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Aspen Plus

Rate-Based Model of the CO2 Capture Process by

NH3 using Aspen Plus
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Revision History
Version Description

V7.3.2 First version.

V8.0 Update databank to PURE27.
V8.2 Update databank to PURE28.
V8.6 Update databank to PURE32.

Revision History 1
Revision History ......................................................................................................1


Introduction ............................................................................................................3

1 Components .........................................................................................................4

2 Physical Properties...............................................................................................5

3 Reactions ...........................................................................................................13

4 Simulation Approach ..........................................................................................15

5 Simulation Results .............................................................................................17

6 Conclusion..........................................................................................................18

References ............................................................................................................19

2 Contents

This file describes an Aspen Plus model for the CO2 capture process by NH3.
This model consists of an absorber and a stripper. As there are no industrial
or pilot plant data available for aqueous ammonia separation processes,
single stage flash model is used for both the absorber and the stripper to
simulate the feasibility of CO2 removal by ammonia. The thermophysical
properties, transport properties and reaction kinetic models are based on the
works of Que and Chen (2011)[1] and Pinsent et al. (1956)[2] and, wherever
possible, model parameters have been validated against experimental data
from open literature.
The model includes the following key features:
 True species including ions
 Unsymmetric electrolyte NRTL activity coefficient model for liquid phase
nonideality and PC-SAFT equation of state for vapor phase
 Concentration-based reaction kinetics
 Electrolyte transport property models

Introduction 3
1 Components

The following components represent the chemical species present in the


Table 1. Components Used in the NH3 Model

ID Type Name Formula

H2O Conventional WATER H2O

NH3 Conventional AMMONIA H3N
H3O+ Conventional H3O+ H3O+
OH- Conventional OH- OH-
NH4+ Conventional NH4+ NH4+
HCO3- Conventional HCO3- HCO3-
CO3-2 Conventional CO3-- CO3-2
N2 Conventional NITROGEN N2
O2 Conventional OXYGEN O2
H2 Conventional HYDROGEN H2

4 1 Components
2 Physical Properties

The unsymmetric electrolyte NRTL method (ENRTL-RK) and PC-SAFT equation

of state are used to compute liquid and vapor properties respectively in this
NH3 model. Henry’s law is applied to CO2, NH3, N2, O2, CO, and H2. In the
reaction calculations, the activity coefficient basis for the Henry’s components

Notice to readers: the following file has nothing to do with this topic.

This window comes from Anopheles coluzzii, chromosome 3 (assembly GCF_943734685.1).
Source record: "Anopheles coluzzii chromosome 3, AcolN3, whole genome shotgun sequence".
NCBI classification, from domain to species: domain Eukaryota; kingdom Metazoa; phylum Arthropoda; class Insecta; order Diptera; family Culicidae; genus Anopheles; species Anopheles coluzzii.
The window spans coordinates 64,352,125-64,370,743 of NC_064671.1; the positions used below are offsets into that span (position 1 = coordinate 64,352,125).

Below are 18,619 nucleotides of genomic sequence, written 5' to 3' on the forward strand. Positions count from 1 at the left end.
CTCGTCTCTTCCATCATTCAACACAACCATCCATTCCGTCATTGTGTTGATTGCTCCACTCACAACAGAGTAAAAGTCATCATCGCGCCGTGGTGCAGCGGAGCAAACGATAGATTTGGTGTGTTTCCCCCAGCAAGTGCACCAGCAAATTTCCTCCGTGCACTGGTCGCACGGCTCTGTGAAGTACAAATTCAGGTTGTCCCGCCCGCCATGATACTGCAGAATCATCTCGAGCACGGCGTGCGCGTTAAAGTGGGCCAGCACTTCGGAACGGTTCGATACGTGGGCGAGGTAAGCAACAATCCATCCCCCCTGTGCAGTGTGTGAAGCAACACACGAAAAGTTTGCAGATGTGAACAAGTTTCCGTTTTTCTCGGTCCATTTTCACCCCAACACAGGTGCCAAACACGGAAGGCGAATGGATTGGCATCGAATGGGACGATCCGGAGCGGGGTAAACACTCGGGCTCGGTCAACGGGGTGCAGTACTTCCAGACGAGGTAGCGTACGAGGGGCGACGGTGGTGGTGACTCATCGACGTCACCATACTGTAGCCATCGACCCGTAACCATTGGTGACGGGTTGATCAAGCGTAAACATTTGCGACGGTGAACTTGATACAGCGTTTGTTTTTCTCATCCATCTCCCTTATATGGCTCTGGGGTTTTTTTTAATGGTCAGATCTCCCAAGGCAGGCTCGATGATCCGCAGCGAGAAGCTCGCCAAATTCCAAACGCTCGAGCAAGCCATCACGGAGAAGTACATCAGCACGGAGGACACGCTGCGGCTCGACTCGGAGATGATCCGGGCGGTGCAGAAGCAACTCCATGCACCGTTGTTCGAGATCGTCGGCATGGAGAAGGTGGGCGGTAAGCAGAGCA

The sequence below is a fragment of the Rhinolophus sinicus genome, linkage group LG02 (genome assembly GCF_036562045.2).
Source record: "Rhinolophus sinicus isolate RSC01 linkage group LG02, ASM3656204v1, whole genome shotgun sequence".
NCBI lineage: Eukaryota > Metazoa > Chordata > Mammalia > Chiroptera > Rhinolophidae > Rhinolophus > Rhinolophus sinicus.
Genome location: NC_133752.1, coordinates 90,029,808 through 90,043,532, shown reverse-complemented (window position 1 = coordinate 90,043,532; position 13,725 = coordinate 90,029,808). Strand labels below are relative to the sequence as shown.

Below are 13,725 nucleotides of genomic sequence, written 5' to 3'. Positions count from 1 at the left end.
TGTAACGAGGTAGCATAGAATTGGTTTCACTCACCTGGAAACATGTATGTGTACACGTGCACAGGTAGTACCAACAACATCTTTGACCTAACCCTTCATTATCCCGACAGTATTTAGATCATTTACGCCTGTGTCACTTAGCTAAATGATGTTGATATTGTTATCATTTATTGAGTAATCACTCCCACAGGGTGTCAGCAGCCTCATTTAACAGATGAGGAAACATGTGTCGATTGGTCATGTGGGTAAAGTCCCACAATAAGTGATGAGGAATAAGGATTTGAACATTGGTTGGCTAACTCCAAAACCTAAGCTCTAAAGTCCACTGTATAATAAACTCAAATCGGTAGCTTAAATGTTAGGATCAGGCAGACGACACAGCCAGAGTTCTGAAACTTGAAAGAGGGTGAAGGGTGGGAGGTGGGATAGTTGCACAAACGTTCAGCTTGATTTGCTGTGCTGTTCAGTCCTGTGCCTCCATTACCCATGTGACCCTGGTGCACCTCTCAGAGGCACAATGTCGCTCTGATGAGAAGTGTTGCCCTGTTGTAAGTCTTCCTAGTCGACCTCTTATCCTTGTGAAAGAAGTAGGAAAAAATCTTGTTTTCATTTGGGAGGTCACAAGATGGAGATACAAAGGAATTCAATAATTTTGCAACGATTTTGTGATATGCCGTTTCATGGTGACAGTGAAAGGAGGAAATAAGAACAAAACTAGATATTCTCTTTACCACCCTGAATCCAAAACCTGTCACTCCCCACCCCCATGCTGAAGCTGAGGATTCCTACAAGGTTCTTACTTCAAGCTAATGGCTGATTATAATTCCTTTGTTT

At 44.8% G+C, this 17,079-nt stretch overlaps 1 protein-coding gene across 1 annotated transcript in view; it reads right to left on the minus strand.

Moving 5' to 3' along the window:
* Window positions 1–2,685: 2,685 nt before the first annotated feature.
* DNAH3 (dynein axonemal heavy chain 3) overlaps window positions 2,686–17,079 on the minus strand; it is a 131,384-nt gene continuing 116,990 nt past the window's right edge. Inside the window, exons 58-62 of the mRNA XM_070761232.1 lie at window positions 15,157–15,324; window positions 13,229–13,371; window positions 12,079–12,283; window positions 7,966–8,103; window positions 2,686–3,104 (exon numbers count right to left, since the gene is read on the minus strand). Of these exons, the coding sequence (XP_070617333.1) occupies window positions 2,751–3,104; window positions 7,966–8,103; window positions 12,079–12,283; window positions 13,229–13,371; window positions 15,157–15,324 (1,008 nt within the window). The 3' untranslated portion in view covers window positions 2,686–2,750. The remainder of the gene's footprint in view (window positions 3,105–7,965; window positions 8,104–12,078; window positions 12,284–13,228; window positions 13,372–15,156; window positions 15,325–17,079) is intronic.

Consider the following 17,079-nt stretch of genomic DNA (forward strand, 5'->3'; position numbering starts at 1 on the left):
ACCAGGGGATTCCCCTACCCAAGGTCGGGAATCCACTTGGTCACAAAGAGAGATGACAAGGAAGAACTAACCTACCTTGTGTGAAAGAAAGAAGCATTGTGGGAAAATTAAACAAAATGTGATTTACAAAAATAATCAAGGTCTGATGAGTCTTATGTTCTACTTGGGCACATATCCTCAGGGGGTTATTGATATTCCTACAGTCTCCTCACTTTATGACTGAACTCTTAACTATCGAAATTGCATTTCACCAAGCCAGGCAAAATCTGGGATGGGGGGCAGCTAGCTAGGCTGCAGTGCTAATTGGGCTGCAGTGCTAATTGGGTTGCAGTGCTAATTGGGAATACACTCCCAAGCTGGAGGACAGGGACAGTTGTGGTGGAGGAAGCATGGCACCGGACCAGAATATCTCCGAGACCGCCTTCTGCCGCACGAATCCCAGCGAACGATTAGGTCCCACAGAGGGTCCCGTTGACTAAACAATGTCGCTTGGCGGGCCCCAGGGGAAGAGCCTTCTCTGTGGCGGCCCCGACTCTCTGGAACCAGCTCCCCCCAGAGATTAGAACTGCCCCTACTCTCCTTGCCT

is chosen to be Aqueous. Therefore, in calculating the unsymmetric activity
coefficients (GAMUS) of the solutes, the infinite dilution activity coefficients
are calculated based on infinite-dilution condition in pure water, instead of in
mixed solvents.
The NRTL parameters and Henry’s law constant parameters for NH3 and water
have been regressed simultaneously against VLE data[3-7], enthalpy data[8],
and heat capacity data[9,10] of the NH3-H2O binary system.
The NRTL parameters for CO2 and water are set to zero. Henry’s law constant
for CO2 and water are taken from Yan and Chen (2010)[11] . Henry’s law
constant parameters for the other Henry components with water are retrieved
from Aspen Plus Databanks.
The NRTL parameters for major molecule-electrolyte pairs, such as H2O -
(NH4+, HCO3-), H2O - (NH4+, NH2COO-), H2O - (NH4+, CO3-2), and NH3 - (NH4+,
NH2COO-), and crystalline solid phase Gibbs energy and enthalpy of formation,
and heat capacity for the NH4HCO3 solid have been regressed simultaneously
against all the following data:
 VLE data of the NH3-H2O-CO2 system form 313 K to 373 K[12-13]
 Heat capacity data of the NH4HCO3-H2O system at 298 K[10]
 Speciation data of the (NH4)2CO3-H2O system from 298 K
 Solubility data of NH4HCO3 solid in water from 293 K to 323 K[15]
Heat capacities at infinite dilution (CPAQ0) of all species are assumed
constant, i.e., independent of temperature. CPAQ0 of H3O+, OH-, and NH4+
are taken as the values at 298 K of the Aspen Databank CPAQ0 correlation.
CPAQ0 of HCO3- and CO3-2 are taken from Criss and Cobble (1964)[16]. Infinite
dilution aqueous phase Gibbs energy and enthalpy of formation, and CPAQ0
for NH2COO- are derived from the chemical equilibrium constants reported by
Lichtfers and Rumpf (2004)[17] for the formation reaction for NH2COO- from
NH3 and HCO3-. The liquid molar volume model and transport property models
have been updated and model parameters regressed from literature
experimental data. Specifications of the transport property models include:

2 Physical Properties 5
 For liquid molar volume, the Clarke model, called VAQCLK in Aspen Plus,
is used with option code 1 to use the quadratic mixing rule for mixtures.
The interaction parameter VLQKIJ for the quadratic mixing rule between
NH3 and H2O is regressed against experimental data from Pleskov et al.
(1939)[18] and Denisov et al. (1998)[19]. The Clarke model parameter
VLCLK/1 for all electrolytes in the solution is set as default.
 For liquid viscosity, the Jones-Dole electrolyte correction model, called